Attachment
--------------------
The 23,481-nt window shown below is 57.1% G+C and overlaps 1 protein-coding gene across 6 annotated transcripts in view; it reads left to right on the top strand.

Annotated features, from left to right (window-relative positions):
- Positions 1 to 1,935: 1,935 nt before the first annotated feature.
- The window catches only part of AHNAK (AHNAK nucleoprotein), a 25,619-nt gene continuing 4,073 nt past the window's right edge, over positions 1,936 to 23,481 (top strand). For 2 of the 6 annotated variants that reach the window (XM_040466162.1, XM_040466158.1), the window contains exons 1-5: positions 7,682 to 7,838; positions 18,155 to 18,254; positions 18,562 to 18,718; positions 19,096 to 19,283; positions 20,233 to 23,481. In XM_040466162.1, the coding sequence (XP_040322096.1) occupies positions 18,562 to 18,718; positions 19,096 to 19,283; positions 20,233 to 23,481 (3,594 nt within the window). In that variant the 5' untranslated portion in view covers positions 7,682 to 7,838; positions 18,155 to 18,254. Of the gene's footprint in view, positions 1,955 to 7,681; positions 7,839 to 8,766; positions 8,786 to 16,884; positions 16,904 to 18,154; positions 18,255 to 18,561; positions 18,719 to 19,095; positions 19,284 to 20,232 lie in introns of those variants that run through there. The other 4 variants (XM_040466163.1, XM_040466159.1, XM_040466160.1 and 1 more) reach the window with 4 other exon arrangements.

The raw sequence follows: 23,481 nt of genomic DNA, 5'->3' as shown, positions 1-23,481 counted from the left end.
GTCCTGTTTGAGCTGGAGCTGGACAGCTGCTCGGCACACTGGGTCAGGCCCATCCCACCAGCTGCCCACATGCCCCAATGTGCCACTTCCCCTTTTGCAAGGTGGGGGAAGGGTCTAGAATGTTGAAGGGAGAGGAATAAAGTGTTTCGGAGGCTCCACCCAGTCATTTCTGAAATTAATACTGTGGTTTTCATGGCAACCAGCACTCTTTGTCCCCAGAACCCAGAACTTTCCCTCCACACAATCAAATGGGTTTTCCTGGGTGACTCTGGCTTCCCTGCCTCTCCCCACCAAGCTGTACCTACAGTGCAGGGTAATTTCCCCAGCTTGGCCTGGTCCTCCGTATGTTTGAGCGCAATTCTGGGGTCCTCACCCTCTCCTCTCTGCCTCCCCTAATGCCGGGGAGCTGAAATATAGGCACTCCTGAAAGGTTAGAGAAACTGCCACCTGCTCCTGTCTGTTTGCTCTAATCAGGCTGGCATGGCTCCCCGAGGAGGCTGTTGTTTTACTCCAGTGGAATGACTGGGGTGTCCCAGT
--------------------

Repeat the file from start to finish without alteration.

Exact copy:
The 23,481-nt window shown below is 57.1% G+C and overlaps 1 protein-coding gene across 6 annotated transcripts in view; it reads left to right on the top strand.

Annotated features, from left to right (window-relative positions):
- Positions 1 to 1,935: 1,935 nt before the first annotated feature.
- The window catches only part of AHNAK (AHNAK nucleoprotein), a 25,619-nt gene continuing 4,073 nt past the window's right edge, over positions 1,936 to 23,481 (top strand). For 2 of the 6 annotated variants that reach the window (XM_040466162.1, XM_040466158.1), the window contains exons 1-5: positions 7,682 to 7,838; positions 18,155 to 18,254; positions 18,562 to 18,718; positions 19,096 to 19,283; positions 20,233 to 23,481. In XM_040466162.1, the coding sequence (XP_040322096.1) occupies positions 18,562 to 18,718; positions 19,096 to 19,283; positions 20,233 to 23,481 (3,594 nt within the window). In that variant the 5' untranslated portion in view covers positions 7,682 to 7,838; positions 18,155 to 18,254. Of the gene's footprint in view, positions 1,955 to 7,681; positions 7,839 to 8,766; positions 8,786 to 16,884; positions 16,904 to 18,154; positions 18,255 to 18,561; positions 18,719 to 19,095; positions 19,284 to 20,232 lie in introns of those variants that run through there. The other 4 variants (XM_040466163.1, XM_040466159.1, XM_040466160.1 and 1 more) reach the window with 4 other exon arrangements.

The raw sequence follows: 23,481 nt of genomic DNA, 5'->3' as shown, positions 1-23,481 counted from the left end.
GTCCTGTTTGAGCTGGAGCTGGACAGCTGCTCGGCACACTGGGTCAGGCCCATCCCACCAGCTGCCCACATGCCCCAATGTGCCACTTCCCCTTTTGCAAGGTGGGGGAAGGGTCTAGAATGTTGAAGGGAGAGGAATAAAGTGTTTCGGAGGCTCCACCCAGTCATTTCTGAAATTAATACTGTGGTTTTCATGGCAACCAGCACTCTTTGTCCCCAGAACCCAGAACTTTCCCTCCACACAATCAAATGGGTTTTCCTGGGTGACTCTGGCTTCCCTGCCTCTCCCCACCAAGCTGTACCTACAGTGCAGGGTAATTTCCCCAGCTTGGCCTGGTCCTCCGTATGTTTGAGCGCAATTCTGGGGTCCTCACCCTCTCCTCTCTGCCTCCCCTAATGCCGGGGAGCTGAAATATAGGCACTCCTGAAAGGTTAGAGAAACTGCCACCTGCTCCTGTCTGTTTGCTCTAATCAGGCTGGCATGGCTCCCCGAGGAGGCTGTTGTTTTACTCCAGTGGAATGACTGGGGTGTCCCAGT